Reality-Based Thinking

Our first RBT class (2018) finishing up the semester’s work before the
big semester-ending chorus and band concert.

Be sure to see the student testimonials in the yellow box at the bottom of this page.

This class, for ages 12-18, promotes honesty, rationality, and responsibility as a sustainable way of life. It’s primary theme is that, since we live in a real world, reality makes the best basis for our thinking. (The main principles behind the course are covered in Jack Pelham’s 3-part introduction to his video podcast at YouTube:

It is an academic course, and students are expected to take notes. There will be quizzes and multiple exercises. Much of the course is aimed at how to avoid thinking errors, which are caused by one or more of the following:

  1. Not thinking. (Assuming, going by hearsay, acting by habit, etc.)
  2. Not knowing how to think through a particular type of problem or scenario. (This is a reference to “mindware”, such as logic, probability, math, language, etc.)
  3. Having corrupted “mindware” in place–such as with cognitive biases, or erroneous logical principles, etc.

We will spend considerable time on the “mindware” section, particularly with logic and probability. And we’ll also make an extensive examination of common cognitive biases so that the student can readily spot biases in play.

The course will require one or two essays per semester, to be assigned in class. The goal of these is to be sure that the student is giving sustained consideration to the subject matter, such that he or she can narrate it back to the teacher in written form.


Click here to register ASAP as space is limited.

A Code of Conduct agreement is required for this course. This helps to ensure the positive environment in each class. This document is being updated and will be published this summer.

Tuesdays, 8:05 a.m. to 9:15 a.m.
First Semester runs September 15 through our December 15 concert.
Second Semester runs January 12 through through April 27.

This course has no performances.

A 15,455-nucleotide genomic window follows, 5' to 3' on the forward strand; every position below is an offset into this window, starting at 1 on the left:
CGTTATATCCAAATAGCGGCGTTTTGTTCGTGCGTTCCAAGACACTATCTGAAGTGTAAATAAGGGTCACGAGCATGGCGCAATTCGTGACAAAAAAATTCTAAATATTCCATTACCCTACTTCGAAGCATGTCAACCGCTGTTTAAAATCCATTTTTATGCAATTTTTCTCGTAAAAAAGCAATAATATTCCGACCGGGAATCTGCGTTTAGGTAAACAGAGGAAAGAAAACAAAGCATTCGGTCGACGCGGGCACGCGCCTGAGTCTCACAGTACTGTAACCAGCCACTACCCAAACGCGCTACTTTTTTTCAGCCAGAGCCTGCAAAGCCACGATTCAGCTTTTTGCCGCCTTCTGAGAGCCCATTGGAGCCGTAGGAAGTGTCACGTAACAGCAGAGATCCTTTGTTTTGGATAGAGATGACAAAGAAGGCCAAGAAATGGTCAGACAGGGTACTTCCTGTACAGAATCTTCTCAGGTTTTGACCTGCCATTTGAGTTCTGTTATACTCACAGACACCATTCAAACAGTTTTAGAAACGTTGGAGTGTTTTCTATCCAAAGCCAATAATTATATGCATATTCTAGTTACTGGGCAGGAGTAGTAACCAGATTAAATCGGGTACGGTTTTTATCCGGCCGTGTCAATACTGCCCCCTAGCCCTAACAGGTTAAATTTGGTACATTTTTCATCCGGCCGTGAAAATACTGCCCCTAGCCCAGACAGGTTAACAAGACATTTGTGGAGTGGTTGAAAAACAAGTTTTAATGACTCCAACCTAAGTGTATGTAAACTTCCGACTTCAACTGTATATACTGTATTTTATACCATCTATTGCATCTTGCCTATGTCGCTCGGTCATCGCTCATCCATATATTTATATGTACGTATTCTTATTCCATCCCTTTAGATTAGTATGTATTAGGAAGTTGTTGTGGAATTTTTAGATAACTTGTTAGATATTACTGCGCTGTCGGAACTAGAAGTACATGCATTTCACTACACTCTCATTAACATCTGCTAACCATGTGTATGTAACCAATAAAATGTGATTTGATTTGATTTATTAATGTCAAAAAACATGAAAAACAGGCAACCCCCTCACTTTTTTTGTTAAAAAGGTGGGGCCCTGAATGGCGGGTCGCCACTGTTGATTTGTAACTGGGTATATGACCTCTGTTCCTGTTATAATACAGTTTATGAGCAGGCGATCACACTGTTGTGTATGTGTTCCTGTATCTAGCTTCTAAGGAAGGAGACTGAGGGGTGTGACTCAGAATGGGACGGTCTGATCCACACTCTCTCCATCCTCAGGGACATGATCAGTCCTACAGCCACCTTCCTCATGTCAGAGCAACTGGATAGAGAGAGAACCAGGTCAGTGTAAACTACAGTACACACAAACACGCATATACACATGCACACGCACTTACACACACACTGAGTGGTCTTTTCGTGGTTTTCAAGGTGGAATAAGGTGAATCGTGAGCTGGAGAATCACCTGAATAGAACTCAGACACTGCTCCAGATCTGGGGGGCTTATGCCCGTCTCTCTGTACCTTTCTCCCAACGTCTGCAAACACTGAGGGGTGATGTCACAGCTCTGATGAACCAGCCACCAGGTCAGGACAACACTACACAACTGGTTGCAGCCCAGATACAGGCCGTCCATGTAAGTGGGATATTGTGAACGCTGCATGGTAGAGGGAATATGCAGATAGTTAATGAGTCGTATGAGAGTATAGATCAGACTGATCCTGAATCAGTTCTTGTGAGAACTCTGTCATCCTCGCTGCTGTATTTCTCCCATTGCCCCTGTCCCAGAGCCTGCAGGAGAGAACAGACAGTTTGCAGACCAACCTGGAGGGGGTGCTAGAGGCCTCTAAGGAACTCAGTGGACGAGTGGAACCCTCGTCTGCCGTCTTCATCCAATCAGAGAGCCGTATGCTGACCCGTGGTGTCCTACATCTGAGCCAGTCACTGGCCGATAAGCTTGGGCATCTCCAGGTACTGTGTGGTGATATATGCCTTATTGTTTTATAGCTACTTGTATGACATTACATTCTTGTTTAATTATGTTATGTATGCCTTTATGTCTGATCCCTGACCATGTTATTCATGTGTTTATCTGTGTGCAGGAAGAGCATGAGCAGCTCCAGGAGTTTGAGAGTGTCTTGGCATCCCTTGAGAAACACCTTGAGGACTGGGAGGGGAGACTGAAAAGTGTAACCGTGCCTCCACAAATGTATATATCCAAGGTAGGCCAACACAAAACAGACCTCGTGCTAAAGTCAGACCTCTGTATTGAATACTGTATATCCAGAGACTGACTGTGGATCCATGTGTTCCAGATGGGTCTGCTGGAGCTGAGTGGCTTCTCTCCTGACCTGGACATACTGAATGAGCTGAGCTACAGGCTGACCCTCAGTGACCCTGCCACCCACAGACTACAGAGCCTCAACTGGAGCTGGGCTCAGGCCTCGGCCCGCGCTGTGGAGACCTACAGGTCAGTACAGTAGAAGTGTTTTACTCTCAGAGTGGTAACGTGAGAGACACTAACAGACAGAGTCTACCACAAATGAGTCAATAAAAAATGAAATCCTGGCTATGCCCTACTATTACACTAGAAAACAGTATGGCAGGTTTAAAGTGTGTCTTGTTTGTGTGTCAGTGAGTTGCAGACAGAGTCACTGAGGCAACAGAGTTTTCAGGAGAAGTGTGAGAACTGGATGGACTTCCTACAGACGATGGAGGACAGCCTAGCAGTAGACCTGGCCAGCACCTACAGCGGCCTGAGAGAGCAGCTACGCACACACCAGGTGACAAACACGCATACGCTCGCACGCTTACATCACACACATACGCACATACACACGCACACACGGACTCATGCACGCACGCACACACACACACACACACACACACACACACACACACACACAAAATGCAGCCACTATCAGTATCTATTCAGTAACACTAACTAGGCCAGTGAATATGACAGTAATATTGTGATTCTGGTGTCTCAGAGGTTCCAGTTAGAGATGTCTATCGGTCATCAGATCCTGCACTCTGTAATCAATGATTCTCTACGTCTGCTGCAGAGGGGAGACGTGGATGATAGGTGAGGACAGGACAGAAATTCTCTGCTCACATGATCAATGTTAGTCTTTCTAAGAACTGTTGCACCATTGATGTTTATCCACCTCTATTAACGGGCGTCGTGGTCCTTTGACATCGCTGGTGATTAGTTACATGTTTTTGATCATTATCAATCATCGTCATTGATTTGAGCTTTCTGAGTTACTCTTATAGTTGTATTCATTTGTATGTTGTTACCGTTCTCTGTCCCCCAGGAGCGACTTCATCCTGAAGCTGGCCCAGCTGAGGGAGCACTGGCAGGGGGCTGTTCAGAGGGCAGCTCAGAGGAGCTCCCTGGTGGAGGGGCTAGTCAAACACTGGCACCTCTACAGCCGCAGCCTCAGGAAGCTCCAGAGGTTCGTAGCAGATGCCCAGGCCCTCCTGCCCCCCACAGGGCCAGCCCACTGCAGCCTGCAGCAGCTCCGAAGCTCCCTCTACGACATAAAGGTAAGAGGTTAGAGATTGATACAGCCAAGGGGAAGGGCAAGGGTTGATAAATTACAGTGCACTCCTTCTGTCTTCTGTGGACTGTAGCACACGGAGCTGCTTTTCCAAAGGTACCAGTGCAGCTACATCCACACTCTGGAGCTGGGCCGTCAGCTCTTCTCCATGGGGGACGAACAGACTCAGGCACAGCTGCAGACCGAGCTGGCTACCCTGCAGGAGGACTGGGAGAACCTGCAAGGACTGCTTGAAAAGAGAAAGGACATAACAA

Students will need notebooks and folders. Various handouts will be provided.

24 students

This course meets, as do all our courses, in the We, Montana! Great Room.

Jack Pelham

This course is part of our Homeschool Program. You’ll find our fee structure detailed here.

Here are a few one-liners from students who have taken this course. These are taken from lengthier discourses, and in some cases, edited slightly for clarity.

“Since I started this class, I’ve noticed more errors in the ways other people talk and think as well as myself. I’ve also seen things are are not quite right said on the news/radio.”

“One thing I learned about myself is that I use absolutes more than I realized. I also jump to conclusions too fast.”

“Personally, I found this class extremely enjoyable and I would recommend it to anyone who is interested.”

“I quite enjoyed the class. Discussion is good.”

“I learned that I am very much (perhaps troublingly so) a procrastinator.”

“It made me think. I’ve started noticing both myself and others making mistakes. From not thinking a thing through before saying it, to making a biased judgment. More and more I stop and think, “Hold on–was whatever I just said or thought correct?”

“I learned I tend not to think a thing through before saying or doing it. Also, I see that I frequently run the halo effect and devil effect biases. I’m not trying to stop.”

“I would like a longer class time. We get into a great discussion then suddenly, class was over.”